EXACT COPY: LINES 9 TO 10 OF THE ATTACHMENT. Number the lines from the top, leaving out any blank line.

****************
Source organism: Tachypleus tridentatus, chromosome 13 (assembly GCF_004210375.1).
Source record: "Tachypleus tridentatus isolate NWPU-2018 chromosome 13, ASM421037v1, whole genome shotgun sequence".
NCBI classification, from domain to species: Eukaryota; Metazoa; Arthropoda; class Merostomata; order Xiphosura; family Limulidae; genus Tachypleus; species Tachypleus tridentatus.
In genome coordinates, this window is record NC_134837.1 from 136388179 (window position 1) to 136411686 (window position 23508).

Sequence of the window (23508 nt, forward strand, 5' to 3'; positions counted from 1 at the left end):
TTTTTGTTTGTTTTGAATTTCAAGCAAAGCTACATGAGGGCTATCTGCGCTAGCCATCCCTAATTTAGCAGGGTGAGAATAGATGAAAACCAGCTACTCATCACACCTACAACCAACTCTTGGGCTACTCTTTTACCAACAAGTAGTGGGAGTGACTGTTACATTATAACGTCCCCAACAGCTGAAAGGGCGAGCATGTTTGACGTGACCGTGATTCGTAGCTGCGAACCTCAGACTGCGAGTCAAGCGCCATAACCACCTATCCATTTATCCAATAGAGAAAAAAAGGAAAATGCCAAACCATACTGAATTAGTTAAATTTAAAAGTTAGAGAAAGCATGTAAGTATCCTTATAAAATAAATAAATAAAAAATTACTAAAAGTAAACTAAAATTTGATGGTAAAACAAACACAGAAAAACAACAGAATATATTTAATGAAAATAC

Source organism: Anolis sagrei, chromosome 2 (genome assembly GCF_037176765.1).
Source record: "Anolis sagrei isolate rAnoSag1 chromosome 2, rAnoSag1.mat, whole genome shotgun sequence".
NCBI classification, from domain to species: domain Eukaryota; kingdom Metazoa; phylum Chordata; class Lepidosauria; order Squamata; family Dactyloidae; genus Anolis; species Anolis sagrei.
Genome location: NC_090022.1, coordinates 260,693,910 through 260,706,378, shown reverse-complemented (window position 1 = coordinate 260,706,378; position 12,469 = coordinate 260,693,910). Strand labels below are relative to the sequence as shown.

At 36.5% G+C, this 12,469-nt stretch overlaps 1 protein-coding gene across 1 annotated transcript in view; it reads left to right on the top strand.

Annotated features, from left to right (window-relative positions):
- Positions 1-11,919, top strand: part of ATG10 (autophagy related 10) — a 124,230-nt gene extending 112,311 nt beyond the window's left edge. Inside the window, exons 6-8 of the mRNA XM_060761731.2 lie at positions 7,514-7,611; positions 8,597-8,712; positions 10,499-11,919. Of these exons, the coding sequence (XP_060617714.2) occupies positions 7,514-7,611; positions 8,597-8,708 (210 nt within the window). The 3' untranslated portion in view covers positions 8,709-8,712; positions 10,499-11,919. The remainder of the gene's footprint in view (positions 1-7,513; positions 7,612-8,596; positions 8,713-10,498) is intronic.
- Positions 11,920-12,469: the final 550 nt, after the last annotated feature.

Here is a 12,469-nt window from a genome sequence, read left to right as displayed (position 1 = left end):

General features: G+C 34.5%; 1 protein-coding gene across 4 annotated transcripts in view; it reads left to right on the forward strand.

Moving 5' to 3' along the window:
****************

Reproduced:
NCBI classification, from domain to species: domain Eukaryota; kingdom Metazoa; phylum Chordata; class Lepidosauria; order Squamata; family Dactyloidae; genus Anolis; species Anolis sagrei.
Genome location: NC_090022.1, coordinates 260,693,910 through 260,706,378, shown reverse-complemented (window position 1 = coordinate 260,706,378; position 12,469 = coordinate 260,693,910). Strand labels below are relative to the sequence as shown.